By Gretchen Digby, Director of Global Sustainability Programs at Ingersoll Rand’s Center for Energy Efficiency & Sustainability
It’s no secret that when it comes to your business, people are your biggest asset. And in the ever-changing marketplace, retaining engaged employees can be your organization’s best competitive advantage. But with so many organizations focused on employee engagement, why do only 32 percent of U.S. employees say they are enthusiastic about and committed to their work, and worldwide only 13 percent of employees say they are engaged?
One of the reasons for the lack of engagement has to do with purpose. Successful company leaders know that providing purpose is a key to creating an engaged and productive workforce. Take yourself for example — do you feel better knowing your life has a larger purpose that goes beyond showing up to work and picking up a paycheck? This is where sustainability can play an important role in making employees feel engaged and fulfilled. Companies that focus on sustainability practices can shed light on the larger impacts of a certain job and give employees a better sense of purpose and contribution to a greater good beyond themselves.
More than checking a box on a to-do list, a sustainability program must continually adapt to meet employee needs. What’s the secret to a successful sustainability program that actually engages your employees? Listen to your employees. Ask what drives them to be involved in a sustainability program and then actually incorporate that feedback into your company’s plan. Remember, for employee engagement initiatives to be successful, they must be tailored to the unique needs and motivations of each individual. So, when gathering feedback, it helps to include employees from a variety of your company’s business lines and levels, to make sure you’re gaining a complete and accurate scope of your organization.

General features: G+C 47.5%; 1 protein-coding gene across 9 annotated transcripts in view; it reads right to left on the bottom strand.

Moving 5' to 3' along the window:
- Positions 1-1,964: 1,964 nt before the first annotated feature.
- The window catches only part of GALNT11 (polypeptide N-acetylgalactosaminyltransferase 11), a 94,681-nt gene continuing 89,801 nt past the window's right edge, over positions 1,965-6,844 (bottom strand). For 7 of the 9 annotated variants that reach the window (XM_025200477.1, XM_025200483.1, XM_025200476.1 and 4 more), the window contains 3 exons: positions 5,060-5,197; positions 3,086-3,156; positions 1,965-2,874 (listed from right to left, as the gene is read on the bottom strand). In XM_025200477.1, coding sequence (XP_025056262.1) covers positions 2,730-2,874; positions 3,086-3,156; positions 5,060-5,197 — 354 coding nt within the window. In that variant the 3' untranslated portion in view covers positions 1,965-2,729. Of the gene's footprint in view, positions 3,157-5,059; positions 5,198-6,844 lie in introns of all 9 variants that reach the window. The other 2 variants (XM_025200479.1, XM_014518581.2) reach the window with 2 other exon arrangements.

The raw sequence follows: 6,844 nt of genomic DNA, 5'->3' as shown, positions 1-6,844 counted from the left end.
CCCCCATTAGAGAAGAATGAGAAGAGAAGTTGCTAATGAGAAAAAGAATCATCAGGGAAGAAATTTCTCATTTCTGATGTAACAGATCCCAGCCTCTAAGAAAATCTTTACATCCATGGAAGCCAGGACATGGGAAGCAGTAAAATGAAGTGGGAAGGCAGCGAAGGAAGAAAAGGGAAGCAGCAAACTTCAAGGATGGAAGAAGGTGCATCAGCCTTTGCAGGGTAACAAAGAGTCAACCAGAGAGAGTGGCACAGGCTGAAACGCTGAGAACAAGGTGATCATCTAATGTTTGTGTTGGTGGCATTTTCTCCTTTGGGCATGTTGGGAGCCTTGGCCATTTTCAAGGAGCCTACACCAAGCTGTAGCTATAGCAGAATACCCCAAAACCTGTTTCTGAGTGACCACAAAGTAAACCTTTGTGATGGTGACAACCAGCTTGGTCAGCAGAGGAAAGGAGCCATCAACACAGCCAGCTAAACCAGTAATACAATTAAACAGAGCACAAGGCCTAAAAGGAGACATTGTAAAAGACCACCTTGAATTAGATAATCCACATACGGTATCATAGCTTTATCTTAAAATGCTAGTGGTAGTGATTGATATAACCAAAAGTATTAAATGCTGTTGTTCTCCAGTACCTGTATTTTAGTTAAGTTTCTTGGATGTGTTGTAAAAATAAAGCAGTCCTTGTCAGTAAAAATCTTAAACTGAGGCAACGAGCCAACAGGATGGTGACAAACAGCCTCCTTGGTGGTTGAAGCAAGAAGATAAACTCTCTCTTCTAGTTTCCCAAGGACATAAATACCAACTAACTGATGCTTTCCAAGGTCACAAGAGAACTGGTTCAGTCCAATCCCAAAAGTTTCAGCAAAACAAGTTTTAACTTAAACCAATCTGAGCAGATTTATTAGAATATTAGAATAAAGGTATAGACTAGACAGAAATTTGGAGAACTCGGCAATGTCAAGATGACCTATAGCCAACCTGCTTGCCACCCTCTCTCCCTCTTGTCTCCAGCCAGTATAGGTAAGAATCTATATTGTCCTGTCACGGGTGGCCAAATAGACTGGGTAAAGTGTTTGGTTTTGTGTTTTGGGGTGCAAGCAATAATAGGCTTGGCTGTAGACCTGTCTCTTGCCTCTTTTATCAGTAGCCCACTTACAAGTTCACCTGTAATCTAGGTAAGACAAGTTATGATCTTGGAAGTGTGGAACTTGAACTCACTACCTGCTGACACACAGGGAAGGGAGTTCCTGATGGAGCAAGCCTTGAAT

Ultimately, people aren’t engaged by programs; they’re engaged by people. With this in mind, before your business undertakes a lengthy sustainability planning process or survey-deployment project designed to boost company morale, try these three methods for unlocking employee engagement in your sustainability program:
1. Create structure (but not too much)
Filling out mountains of paperwork on the dos and don’ts of sustainability and sitting through canned PowerPoint presentations are surefire ways to discourage employee enthusiasm for any program. Employee engagement programs need to have set goals and procedures in place, but ones that are malleable and reflective of the ever-changing workplace needs. Offer your employees the chance to voice their opinions and thoughts on what works and what doesn’t, and provide follow-through. It’s important to show employees that their feedback enabled change at the company (e.g. based on employees’ input, Ingersoll Rand installed a new water fountain in the kitchen to help cut down on water bottle use) otherwise they will stop being thoughtful and stop sharing their ideas.
One area of caution: if you have a global program, create a structure relevant to your target audience in different locations and cultures. For example, I helped activate Green Teams across my company to engage employees in sustainability efforts and build awareness of our internal sustainability practices. However, I quickly learned that localizing sustainability efforts across regions was crucial to the success of our program — planting trees was much more important to our employees in China than to their counterparts in North Carolina because they placed a greater emphasis on improving air quality due to pollution from heavy manufacturing.